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Research Validates Relationship Between Credit Default Swaps and Bank Loan Renegotiations

Research Validates Relationship Between Credit Default Swaps and Bank Loan Renegotiations

Male hands on contract on glass table

By Jeanne Hedden Gallagher

September 10, 2020

Recent research co-authored by three faculty from the Lally School of Management at Rensselaer Polytechnic Institute revealed that credit default swap contracts affect the dynamic of the lender-creditor relationship in the financial industry.

Credit default swaps (CDS) are a common tool that allows an entity such as a bank or other financial intermediaries to buy credit protection on debt contracts. Similar to an insurance policy, a lender pays a premium for a CDS contract so that in the event a creditor defaults, the lender is made whole on the loan through the CDS rather than from the creditor.

Using loan-level data spanning 11 years, assistant professors Thomas Shohfi and Brian J. Clark and professor Bill B. Francis from Rensselaer, along with co-author and Rensselaer doctoral graduate James Donato from the University of Wisconsin River Falls, found that when CDS trading is initiated on a firm’s debt, there is a decrease in interactions between the original creditor and lender, leading to a lower probability of refinancing.

“The lender, knowing he has little to no risk of losing the investment, has few incentives to work with the creditor when default risk in bankruptcy is hedged via CDSs,” Shohfi said.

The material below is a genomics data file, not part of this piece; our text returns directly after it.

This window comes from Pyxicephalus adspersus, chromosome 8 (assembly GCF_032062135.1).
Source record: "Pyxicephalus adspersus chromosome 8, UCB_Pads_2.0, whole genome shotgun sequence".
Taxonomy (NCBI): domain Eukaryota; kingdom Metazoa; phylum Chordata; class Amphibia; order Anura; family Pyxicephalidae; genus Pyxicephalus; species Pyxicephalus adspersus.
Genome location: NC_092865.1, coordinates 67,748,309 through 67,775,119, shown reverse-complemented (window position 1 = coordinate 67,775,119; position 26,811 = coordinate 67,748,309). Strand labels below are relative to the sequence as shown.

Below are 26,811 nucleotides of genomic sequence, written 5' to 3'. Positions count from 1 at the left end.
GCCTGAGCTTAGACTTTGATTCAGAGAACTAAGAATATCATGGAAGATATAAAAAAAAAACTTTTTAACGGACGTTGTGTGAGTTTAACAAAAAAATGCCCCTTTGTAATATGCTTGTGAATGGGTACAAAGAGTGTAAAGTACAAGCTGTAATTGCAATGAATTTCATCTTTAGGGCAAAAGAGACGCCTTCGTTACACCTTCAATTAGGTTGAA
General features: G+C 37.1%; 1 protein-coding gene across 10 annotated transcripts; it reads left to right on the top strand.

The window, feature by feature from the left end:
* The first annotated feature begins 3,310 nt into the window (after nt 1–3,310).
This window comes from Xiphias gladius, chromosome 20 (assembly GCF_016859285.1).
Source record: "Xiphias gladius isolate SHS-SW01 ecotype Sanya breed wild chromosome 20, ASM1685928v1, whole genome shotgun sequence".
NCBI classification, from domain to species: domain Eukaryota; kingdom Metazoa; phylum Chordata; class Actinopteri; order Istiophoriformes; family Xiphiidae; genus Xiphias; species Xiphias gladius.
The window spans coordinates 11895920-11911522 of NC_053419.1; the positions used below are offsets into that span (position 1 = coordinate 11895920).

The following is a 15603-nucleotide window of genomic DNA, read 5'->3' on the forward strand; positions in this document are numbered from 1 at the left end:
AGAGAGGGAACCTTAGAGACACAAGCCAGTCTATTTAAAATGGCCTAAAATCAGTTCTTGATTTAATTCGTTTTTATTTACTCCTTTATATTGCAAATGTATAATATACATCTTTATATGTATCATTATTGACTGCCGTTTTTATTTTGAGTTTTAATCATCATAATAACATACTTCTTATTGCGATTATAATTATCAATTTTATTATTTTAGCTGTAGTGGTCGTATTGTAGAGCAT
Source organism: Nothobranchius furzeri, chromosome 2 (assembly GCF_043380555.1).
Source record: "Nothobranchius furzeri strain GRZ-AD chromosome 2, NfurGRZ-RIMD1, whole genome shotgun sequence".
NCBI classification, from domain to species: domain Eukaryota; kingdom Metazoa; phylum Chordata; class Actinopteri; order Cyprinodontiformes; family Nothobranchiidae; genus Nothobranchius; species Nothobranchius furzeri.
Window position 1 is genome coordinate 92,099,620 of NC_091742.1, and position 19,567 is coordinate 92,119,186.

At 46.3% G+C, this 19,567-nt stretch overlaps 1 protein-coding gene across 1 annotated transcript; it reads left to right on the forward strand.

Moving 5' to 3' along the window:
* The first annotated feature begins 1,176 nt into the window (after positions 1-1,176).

These findings hold a potential impact in the current economic crisis caused by the COVID-19 pandemic. Since the beginning of the global shutdown, major companies like Hertz, Virgin Atlantic, Lord and Taylor, Neiman Marcus, and J.C. Penney have filed for bankruptcy. The research indicates that if their debt is backed by the multi-trillion-dollar CDS contract industry, banks would be less likely to try to work out a repayment solution.

“Our research shows that when a company has trouble satisfying their debt servicing and falls into bankruptcy,” Shohfi said, “it is likely that nonbank entities like private equity firms that hold the CDS contracts are going to be more involved in how these companies come through debt issuance.”

The analysis was published in the Journal of Banking & Finance.


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